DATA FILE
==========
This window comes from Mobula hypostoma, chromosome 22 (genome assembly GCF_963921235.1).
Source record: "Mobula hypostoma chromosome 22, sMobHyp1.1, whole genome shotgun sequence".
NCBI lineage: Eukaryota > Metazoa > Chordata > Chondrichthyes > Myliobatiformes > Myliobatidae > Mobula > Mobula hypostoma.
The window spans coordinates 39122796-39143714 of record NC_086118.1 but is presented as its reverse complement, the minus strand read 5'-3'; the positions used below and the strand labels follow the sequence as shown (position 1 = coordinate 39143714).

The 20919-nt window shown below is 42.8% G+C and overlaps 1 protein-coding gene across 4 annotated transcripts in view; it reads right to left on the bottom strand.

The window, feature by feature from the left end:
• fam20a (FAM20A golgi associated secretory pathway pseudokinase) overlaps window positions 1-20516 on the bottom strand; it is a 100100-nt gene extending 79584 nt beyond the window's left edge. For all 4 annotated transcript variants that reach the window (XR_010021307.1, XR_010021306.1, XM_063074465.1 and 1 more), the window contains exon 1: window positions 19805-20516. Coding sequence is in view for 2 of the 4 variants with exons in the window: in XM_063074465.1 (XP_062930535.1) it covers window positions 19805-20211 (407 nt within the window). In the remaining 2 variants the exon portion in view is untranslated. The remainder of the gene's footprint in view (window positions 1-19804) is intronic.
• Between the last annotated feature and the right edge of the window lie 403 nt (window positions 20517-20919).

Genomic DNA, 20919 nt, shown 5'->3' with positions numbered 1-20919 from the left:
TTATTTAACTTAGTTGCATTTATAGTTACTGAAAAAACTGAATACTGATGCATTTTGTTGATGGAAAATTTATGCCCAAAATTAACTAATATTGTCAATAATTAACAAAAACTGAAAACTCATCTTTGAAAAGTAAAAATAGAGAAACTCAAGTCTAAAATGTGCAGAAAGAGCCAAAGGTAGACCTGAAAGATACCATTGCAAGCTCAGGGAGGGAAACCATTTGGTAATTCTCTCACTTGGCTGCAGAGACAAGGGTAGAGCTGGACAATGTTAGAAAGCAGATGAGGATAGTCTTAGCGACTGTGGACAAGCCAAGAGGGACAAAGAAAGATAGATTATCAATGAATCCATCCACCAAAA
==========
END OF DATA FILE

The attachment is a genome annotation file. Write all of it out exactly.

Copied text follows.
This window comes from Mobula hypostoma, chromosome 22 (genome assembly GCF_963921235.1).
Source record: "Mobula hypostoma chromosome 22, sMobHyp1.1, whole genome shotgun sequence".
NCBI lineage: Eukaryota > Metazoa > Chordata > Chondrichthyes > Myliobatiformes > Myliobatidae > Mobula > Mobula hypostoma.
The window spans coordinates 39122796-39143714 of record NC_086118.1 but is presented as its reverse complement, the minus strand read 5'-3'; the positions used below and the strand labels follow the sequence as shown (position 1 = coordinate 39143714).

The 20919-nt window shown below is 42.8% G+C and overlaps 1 protein-coding gene across 4 annotated transcripts in view; it reads right to left on the bottom strand.

The window, feature by feature from the left end:
• fam20a (FAM20A golgi associated secretory pathway pseudokinase) overlaps window positions 1-20516 on the bottom strand; it is a 100100-nt gene extending 79584 nt beyond the window's left edge. For all 4 annotated transcript variants that reach the window (XR_010021307.1, XR_010021306.1, XM_063074465.1 and 1 more), the window contains exon 1: window positions 19805-20516. Coding sequence is in view for 2 of the 4 variants with exons in the window: in XM_063074465.1 (XP_062930535.1) it covers window positions 19805-20211 (407 nt within the window). In the remaining 2 variants the exon portion in view is untranslated. The remainder of the gene's footprint in view (window positions 1-19804) is intronic.
• Between the last annotated feature and the right edge of the window lie 403 nt (window positions 20517-20919).

Genomic DNA, 20919 nt, shown 5'->3' with positions numbered 1-20919 from the left:
TTATTTAACTTAGTTGCATTTATAGTTACTGAAAAAACTGAATACTGATGCATTTTGTTGATGGAAAATTTATGCCCAAAATTAACTAATATTGTCAATAATTAACAAAAACTGAAAACTCATCTTTGAAAAGTAAAAATAGAGAAACTCAAGTCTAAAATGTGCAGAAAGAGCCAAAGGTAGACCTGAAAGATACCATTGCAAGCTCAGGGAGGGAAACCATTTGGTAATTCTCTCACTTGGCTGCAGAGACAAGGGTAGAGCTGGACAATGTTAGAAAGCAGATGAGGATAGTCTTAGCGACTGTGGACAAGCCAAGAGGGACAAAGAAAGATAGATTATCAATGAATCCATCCACCAAAA